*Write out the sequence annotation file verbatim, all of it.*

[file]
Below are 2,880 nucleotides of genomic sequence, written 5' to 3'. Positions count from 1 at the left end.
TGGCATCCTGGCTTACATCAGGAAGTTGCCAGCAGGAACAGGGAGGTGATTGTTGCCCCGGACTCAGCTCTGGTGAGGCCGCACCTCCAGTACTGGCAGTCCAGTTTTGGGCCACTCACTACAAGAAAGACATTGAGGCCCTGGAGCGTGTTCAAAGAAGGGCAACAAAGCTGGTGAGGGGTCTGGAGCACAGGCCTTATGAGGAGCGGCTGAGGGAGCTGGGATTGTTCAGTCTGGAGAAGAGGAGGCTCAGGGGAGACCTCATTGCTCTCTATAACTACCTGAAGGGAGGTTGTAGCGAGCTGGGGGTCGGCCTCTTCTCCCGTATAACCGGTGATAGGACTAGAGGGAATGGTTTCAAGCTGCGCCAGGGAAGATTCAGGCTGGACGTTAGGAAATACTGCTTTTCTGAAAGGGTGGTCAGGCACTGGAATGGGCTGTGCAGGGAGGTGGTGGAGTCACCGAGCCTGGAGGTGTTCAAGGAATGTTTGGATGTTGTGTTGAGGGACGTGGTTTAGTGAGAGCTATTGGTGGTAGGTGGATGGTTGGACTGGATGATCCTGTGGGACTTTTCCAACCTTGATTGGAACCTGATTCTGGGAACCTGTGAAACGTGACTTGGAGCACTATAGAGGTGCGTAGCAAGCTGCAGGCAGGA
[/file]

Below are 2,880 nucleotides of genomic sequence, written 5' to 3'. Positions count from 1 at the left end.
TGGCATCCTGGCTTACATCAGGAAGTTGCCAGCAGGAACAGGGAGGTGATTGTTGCCCCGGACTCAGCTCTGGTGAGGCCGCACCTCCAGTACTGGCAGTCCAGTTTTGGGCCACTCACTACAAGAAAGACATTGAGGCCCTGGAGCGTGTTCAAAGAAGGGCAACAAAGCTGGTGAGGGGTCTGGAGCACAGGCCTTATGAGGAGCGGCTGAGGGAGCTGGGATTGTTCAGTCTGGAGAAGAGGAGGCTCAGGGGAGACCTCATTGCTCTCTATAACTACCTGAAGGGAGGTTGTAGCGAGCTGGGGGTCGGCCTCTTCTCCCGTATAACCGGTGATAGGACTAGAGGGAATGGTTTCAAGCTGCGCCAGGGAAGATTCAGGCTGGACGTTAGGAAATACTGCTTTTCTGAAAGGGTGGTCAGGCACTGGAATGGGCTGTGCAGGGAGGTGGTGGAGTCACCGAGCCTGGAGGTGTTCAAGGAATGTTTGGATGTTGTGTTGAGGGACGTGGTTTAGTGAGAGCTATTGGTGGTAGGTGGATGGTTGGACTGGATGATCCTGTGGGACTTTTCCAACCTTGATTGGAACCTGATTCTGGGAACCTGTGAAACGTGACTTGGAGCACTATAGAGGTGCGTAGCAAGCTGCAGGCAGGA